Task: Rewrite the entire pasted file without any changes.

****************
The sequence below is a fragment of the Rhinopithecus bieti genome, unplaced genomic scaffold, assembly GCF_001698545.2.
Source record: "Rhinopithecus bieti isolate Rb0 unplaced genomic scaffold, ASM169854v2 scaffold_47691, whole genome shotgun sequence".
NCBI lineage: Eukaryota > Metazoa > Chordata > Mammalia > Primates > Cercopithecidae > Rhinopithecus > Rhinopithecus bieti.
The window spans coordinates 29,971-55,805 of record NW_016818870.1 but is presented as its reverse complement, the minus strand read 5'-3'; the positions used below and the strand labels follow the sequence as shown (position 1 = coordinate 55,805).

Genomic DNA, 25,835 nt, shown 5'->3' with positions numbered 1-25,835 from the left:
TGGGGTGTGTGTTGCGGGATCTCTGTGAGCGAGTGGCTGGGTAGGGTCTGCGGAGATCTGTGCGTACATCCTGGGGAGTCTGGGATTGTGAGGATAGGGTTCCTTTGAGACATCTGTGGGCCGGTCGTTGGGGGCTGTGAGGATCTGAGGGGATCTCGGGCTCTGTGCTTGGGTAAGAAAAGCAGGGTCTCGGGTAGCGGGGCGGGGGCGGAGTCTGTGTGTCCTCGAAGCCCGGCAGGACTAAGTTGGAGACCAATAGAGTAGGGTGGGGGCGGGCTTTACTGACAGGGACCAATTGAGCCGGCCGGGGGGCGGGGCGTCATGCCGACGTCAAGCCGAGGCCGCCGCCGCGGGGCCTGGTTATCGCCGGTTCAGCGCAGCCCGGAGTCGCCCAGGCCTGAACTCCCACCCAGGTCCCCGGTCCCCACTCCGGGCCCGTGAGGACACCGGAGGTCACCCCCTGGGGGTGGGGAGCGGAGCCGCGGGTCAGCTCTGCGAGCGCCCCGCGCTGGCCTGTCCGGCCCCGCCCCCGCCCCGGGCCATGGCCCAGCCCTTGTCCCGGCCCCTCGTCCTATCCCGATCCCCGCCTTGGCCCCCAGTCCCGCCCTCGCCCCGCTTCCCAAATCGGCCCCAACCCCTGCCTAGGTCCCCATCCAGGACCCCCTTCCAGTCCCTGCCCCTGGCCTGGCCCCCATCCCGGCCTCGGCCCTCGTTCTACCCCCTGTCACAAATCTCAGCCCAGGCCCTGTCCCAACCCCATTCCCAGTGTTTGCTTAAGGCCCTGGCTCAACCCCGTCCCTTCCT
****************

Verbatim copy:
The sequence below is a fragment of the Rhinopithecus bieti genome, unplaced genomic scaffold, assembly GCF_001698545.2.
Source record: "Rhinopithecus bieti isolate Rb0 unplaced genomic scaffold, ASM169854v2 scaffold_47691, whole genome shotgun sequence".
NCBI lineage: Eukaryota > Metazoa > Chordata > Mammalia > Primates > Cercopithecidae > Rhinopithecus > Rhinopithecus bieti.
The window spans coordinates 29,971-55,805 of record NW_016818870.1 but is presented as its reverse complement, the minus strand read 5'-3'; the positions used below and the strand labels follow the sequence as shown (position 1 = coordinate 55,805).

Genomic DNA, 25,835 nt, shown 5'->3' with positions numbered 1-25,835 from the left:
TGGGGTGTGTGTTGCGGGATCTCTGTGAGCGAGTGGCTGGGTAGGGTCTGCGGAGATCTGTGCGTACATCCTGGGGAGTCTGGGATTGTGAGGATAGGGTTCCTTTGAGACATCTGTGGGCCGGTCGTTGGGGGCTGTGAGGATCTGAGGGGATCTCGGGCTCTGTGCTTGGGTAAGAAAAGCAGGGTCTCGGGTAGCGGGGCGGGGGCGGAGTCTGTGTGTCCTCGAAGCCCGGCAGGACTAAGTTGGAGACCAATAGAGTAGGGTGGGGGCGGGCTTTACTGACAGGGACCAATTGAGCCGGCCGGGGGGCGGGGCGTCATGCCGACGTCAAGCCGAGGCCGCCGCCGCGGGGCCTGGTTATCGCCGGTTCAGCGCAGCCCGGAGTCGCCCAGGCCTGAACTCCCACCCAGGTCCCCGGTCCCCACTCCGGGCCCGTGAGGACACCGGAGGTCACCCCCTGGGGGTGGGGAGCGGAGCCGCGGGTCAGCTCTGCGAGCGCCCCGCGCTGGCCTGTCCGGCCCCGCCCCCGCCCCGGGCCATGGCCCAGCCCTTGTCCCGGCCCCTCGTCCTATCCCGATCCCCGCCTTGGCCCCCAGTCCCGCCCTCGCCCCGCTTCCCAAATCGGCCCCAACCCCTGCCTAGGTCCCCATCCAGGACCCCCTTCCAGTCCCTGCCCCTGGCCTGGCCCCCATCCCGGCCTCGGCCCTCGTTCTACCCCCTGTCACAAATCTCAGCCCAGGCCCTGTCCCAACCCCATTCCCAGTGTTTGCTTAAGGCCCTGGCTCAACCCCGTCCCTTCCT